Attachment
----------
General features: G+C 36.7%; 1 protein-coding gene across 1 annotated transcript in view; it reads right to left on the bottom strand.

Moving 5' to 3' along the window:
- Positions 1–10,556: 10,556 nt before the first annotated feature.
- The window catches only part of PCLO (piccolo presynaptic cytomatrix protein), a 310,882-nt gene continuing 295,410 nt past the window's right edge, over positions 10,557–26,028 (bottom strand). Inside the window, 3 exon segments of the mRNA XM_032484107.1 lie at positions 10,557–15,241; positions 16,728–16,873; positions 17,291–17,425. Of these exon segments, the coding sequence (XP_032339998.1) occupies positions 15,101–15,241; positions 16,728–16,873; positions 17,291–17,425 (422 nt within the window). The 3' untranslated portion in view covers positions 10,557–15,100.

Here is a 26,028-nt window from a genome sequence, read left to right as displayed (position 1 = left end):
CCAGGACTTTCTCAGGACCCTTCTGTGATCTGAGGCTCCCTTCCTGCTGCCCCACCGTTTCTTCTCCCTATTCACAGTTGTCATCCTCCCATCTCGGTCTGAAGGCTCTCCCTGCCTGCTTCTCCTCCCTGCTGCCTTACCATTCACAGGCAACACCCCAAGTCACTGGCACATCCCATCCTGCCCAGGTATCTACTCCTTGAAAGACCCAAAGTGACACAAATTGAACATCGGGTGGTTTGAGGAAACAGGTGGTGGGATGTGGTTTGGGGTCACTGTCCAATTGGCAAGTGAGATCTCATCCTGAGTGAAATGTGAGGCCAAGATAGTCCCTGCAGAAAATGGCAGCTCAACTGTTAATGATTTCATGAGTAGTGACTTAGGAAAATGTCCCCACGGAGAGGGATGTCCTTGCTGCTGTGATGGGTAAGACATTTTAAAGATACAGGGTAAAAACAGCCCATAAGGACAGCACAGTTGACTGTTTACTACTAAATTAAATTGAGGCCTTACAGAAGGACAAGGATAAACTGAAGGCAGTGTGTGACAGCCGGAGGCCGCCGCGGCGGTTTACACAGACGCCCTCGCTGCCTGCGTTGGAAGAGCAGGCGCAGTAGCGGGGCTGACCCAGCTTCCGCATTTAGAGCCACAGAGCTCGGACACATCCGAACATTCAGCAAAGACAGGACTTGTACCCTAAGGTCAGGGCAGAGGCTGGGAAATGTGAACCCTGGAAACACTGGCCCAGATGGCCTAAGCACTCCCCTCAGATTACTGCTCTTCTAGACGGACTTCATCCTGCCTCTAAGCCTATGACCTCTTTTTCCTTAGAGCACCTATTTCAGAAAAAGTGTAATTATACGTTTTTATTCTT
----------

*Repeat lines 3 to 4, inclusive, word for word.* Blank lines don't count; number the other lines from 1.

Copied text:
- Positions 1–10,556: 10,556 nt before the first annotated feature.
- The window catches only part of PCLO (piccolo presynaptic cytomatrix protein), a 310,882-nt gene continuing 295,410 nt past the window's right edge, over positions 10,557–26,028 (bottom strand). Inside the window, 3 exon segments of the mRNA XM_032484107.1 lie at positions 10,557–15,241; positions 16,728–16,873; positions 17,291–17,425. Of these exon segments, the coding sequence (XP_032339998.1) occupies positions 15,101–15,241; positions 16,728–16,873; positions 17,291–17,425 (422 nt within the window). The 3' untranslated portion in view covers positions 10,557–15,100.